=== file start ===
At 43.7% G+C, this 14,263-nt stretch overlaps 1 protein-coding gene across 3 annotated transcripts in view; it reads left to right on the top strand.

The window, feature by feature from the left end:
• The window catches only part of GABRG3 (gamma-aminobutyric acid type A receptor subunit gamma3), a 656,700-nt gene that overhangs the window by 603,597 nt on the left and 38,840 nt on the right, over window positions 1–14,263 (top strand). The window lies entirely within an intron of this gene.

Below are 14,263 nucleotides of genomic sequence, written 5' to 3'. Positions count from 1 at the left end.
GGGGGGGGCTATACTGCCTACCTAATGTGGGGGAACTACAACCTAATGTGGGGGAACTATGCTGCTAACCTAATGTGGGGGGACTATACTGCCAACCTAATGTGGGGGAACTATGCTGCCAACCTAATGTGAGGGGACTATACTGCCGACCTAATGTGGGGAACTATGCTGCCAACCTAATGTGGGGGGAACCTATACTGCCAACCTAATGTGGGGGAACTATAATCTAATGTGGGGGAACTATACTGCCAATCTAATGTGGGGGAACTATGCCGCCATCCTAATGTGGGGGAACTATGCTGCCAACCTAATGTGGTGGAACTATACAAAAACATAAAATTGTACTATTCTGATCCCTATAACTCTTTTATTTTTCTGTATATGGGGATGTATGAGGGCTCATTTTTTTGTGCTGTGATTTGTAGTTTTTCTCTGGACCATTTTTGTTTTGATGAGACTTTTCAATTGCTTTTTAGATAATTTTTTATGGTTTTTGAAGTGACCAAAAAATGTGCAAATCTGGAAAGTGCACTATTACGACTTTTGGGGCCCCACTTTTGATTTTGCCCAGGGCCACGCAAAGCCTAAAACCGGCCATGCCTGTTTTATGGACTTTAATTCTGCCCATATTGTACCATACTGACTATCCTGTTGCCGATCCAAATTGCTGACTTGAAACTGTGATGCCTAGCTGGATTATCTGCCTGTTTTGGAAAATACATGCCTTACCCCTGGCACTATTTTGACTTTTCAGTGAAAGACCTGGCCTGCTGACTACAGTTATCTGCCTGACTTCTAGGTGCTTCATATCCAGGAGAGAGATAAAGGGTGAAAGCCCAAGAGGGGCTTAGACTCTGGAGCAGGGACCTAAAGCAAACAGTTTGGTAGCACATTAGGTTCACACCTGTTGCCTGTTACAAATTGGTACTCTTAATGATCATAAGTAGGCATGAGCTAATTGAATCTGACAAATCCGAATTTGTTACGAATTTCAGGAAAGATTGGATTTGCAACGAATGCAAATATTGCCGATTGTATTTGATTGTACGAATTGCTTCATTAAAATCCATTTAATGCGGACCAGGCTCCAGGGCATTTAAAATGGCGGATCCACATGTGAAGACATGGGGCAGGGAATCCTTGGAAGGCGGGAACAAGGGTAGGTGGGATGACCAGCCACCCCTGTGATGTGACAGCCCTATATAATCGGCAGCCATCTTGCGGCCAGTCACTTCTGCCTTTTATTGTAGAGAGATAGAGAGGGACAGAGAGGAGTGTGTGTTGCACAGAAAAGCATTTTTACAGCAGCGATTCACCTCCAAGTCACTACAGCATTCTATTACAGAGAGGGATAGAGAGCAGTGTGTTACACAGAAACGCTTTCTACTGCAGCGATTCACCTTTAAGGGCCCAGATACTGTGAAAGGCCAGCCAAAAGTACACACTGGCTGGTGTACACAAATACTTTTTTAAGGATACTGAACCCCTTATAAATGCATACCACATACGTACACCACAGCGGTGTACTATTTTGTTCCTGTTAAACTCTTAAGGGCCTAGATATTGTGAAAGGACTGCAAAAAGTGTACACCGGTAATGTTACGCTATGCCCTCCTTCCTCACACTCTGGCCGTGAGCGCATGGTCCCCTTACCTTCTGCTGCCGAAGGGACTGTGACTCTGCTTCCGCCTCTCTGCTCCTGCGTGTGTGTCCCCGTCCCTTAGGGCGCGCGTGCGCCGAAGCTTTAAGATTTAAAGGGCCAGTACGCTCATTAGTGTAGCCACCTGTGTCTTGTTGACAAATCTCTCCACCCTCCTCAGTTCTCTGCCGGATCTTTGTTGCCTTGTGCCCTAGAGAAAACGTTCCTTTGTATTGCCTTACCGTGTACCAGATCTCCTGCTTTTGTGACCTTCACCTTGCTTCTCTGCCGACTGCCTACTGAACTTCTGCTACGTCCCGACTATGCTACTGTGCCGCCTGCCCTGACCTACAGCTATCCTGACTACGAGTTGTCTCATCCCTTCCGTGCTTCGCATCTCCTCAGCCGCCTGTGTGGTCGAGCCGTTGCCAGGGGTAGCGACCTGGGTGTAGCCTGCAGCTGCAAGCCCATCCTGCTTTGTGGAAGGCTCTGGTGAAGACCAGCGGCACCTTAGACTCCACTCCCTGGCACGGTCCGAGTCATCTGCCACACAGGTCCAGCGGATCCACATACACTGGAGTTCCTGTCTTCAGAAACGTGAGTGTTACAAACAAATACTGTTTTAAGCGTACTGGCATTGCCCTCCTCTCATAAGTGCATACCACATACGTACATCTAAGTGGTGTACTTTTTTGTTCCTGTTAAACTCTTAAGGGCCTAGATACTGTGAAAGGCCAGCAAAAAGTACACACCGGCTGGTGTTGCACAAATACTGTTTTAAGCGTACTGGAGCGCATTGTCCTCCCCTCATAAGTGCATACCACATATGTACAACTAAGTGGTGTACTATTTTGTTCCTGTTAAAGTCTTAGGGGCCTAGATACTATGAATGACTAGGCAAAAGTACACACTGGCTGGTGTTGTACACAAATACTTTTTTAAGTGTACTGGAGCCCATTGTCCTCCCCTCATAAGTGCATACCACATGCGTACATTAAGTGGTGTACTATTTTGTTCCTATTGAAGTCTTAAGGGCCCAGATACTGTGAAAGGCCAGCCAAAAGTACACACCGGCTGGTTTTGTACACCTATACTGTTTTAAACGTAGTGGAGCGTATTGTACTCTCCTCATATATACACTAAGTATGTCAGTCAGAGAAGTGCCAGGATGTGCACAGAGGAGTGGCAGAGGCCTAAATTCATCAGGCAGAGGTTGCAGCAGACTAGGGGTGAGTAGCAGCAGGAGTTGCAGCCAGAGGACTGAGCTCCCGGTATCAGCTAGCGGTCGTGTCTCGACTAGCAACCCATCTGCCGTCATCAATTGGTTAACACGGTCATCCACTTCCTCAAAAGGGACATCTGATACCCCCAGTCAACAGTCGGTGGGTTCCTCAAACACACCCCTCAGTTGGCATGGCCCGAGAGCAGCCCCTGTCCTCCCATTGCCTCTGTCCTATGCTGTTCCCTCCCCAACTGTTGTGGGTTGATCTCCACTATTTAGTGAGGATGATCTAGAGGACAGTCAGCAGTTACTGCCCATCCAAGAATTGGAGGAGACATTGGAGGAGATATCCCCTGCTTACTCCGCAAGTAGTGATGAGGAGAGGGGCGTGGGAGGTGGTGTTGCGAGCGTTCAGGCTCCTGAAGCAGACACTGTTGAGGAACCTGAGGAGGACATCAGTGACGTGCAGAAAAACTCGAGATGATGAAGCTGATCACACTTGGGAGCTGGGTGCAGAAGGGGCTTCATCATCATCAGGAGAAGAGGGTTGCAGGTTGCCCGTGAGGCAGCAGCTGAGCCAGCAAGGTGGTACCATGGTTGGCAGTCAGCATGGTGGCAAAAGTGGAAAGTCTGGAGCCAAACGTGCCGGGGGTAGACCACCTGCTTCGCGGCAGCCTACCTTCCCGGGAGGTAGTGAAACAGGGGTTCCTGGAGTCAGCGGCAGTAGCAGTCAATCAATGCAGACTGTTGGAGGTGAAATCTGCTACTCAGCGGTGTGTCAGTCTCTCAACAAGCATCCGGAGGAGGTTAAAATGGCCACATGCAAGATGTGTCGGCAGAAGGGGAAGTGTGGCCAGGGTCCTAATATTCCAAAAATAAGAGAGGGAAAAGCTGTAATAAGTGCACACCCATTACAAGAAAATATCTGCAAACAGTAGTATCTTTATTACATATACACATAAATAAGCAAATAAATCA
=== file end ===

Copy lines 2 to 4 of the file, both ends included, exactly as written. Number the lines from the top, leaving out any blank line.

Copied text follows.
The window, feature by feature from the left end:
• The window catches only part of GABRG3 (gamma-aminobutyric acid type A receptor subunit gamma3), a 656,700-nt gene that overhangs the window by 603,597 nt on the left and 38,840 nt on the right, over window positions 1–14,263 (top strand). The window lies entirely within an intron of this gene.

Below are 14,263 nucleotides of genomic sequence, written 5' to 3'. Positions count from 1 at the left end.